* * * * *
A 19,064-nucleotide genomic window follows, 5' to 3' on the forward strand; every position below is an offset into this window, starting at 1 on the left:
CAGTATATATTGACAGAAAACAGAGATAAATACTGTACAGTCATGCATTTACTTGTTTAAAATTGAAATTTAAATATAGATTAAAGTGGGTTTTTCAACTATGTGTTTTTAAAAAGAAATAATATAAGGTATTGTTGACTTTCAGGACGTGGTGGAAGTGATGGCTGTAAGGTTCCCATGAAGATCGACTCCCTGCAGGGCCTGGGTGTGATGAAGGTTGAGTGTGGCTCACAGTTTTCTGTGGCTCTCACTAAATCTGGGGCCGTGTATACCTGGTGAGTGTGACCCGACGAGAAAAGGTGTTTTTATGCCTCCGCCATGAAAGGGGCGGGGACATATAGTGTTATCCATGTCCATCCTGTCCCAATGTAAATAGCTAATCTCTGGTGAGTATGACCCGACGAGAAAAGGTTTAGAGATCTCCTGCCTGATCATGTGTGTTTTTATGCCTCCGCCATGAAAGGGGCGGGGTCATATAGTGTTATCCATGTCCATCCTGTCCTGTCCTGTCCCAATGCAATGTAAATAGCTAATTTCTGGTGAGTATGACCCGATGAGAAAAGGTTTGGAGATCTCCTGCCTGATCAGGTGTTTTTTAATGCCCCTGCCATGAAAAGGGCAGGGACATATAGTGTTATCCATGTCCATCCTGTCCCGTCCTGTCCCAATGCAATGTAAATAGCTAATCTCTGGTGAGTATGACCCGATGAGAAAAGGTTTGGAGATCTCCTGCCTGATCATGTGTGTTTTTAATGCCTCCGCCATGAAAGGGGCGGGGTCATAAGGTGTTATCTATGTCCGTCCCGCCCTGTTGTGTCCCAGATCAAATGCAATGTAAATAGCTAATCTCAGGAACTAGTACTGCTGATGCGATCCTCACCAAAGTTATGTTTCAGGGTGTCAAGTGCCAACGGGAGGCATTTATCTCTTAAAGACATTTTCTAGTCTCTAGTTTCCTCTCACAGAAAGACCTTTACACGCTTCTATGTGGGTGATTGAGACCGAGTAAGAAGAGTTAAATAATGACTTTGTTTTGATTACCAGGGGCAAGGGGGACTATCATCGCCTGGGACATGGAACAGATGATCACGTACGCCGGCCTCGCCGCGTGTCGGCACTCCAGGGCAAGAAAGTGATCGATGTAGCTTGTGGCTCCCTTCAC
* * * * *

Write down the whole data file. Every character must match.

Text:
A 19,064-nucleotide genomic window follows, 5' to 3' on the forward strand; every position below is an offset into this window, starting at 1 on the left:
CAGTATATATTGACAGAAAACAGAGATAAATACTGTACAGTCATGCATTTACTTGTTTAAAATTGAAATTTAAATATAGATTAAAGTGGGTTTTTCAACTATGTGTTTTTAAAAAGAAATAATATAAGGTATTGTTGACTTTCAGGACGTGGTGGAAGTGATGGCTGTAAGGTTCCCATGAAGATCGACTCCCTGCAGGGCCTGGGTGTGATGAAGGTTGAGTGTGGCTCACAGTTTTCTGTGGCTCTCACTAAATCTGGGGCCGTGTATACCTGGTGAGTGTGACCCGACGAGAAAAGGTGTTTTTATGCCTCCGCCATGAAAGGGGCGGGGACATATAGTGTTATCCATGTCCATCCTGTCCCAATGTAAATAGCTAATCTCTGGTGAGTATGACCCGACGAGAAAAGGTTTAGAGATCTCCTGCCTGATCATGTGTGTTTTTATGCCTCCGCCATGAAAGGGGCGGGGTCATATAGTGTTATCCATGTCCATCCTGTCCTGTCCTGTCCCAATGCAATGTAAATAGCTAATTTCTGGTGAGTATGACCCGATGAGAAAAGGTTTGGAGATCTCCTGCCTGATCAGGTGTTTTTTAATGCCCCTGCCATGAAAAGGGCAGGGACATATAGTGTTATCCATGTCCATCCTGTCCCGTCCTGTCCCAATGCAATGTAAATAGCTAATCTCTGGTGAGTATGACCCGATGAGAAAAGGTTTGGAGATCTCCTGCCTGATCATGTGTGTTTTTAATGCCTCCGCCATGAAAGGGGCGGGGTCATAAGGTGTTATCTATGTCCGTCCCGCCCTGTTGTGTCCCAGATCAAATGCAATGTAAATAGCTAATCTCAGGAACTAGTACTGCTGATGCGATCCTCACCAAAGTTATGTTTCAGGGTGTCAAGTGCCAACGGGAGGCATTTATCTCTTAAAGACATTTTCTAGTCTCTAGTTTCCTCTCACAGAAAGACCTTTACACGCTTCTATGTGGGTGATTGAGACCGAGTAAGAAGAGTTAAATAATGACTTTGTTTTGATTACCAGGGGCAAGGGGGACTATCATCGCCTGGGACATGGAACAGATGATCACGTACGCCGGCCTCGCCGCGTGTCGGCACTCCAGGGCAAGAAAGTGATCGATGTAGCTTGTGGCTCCCTTCAC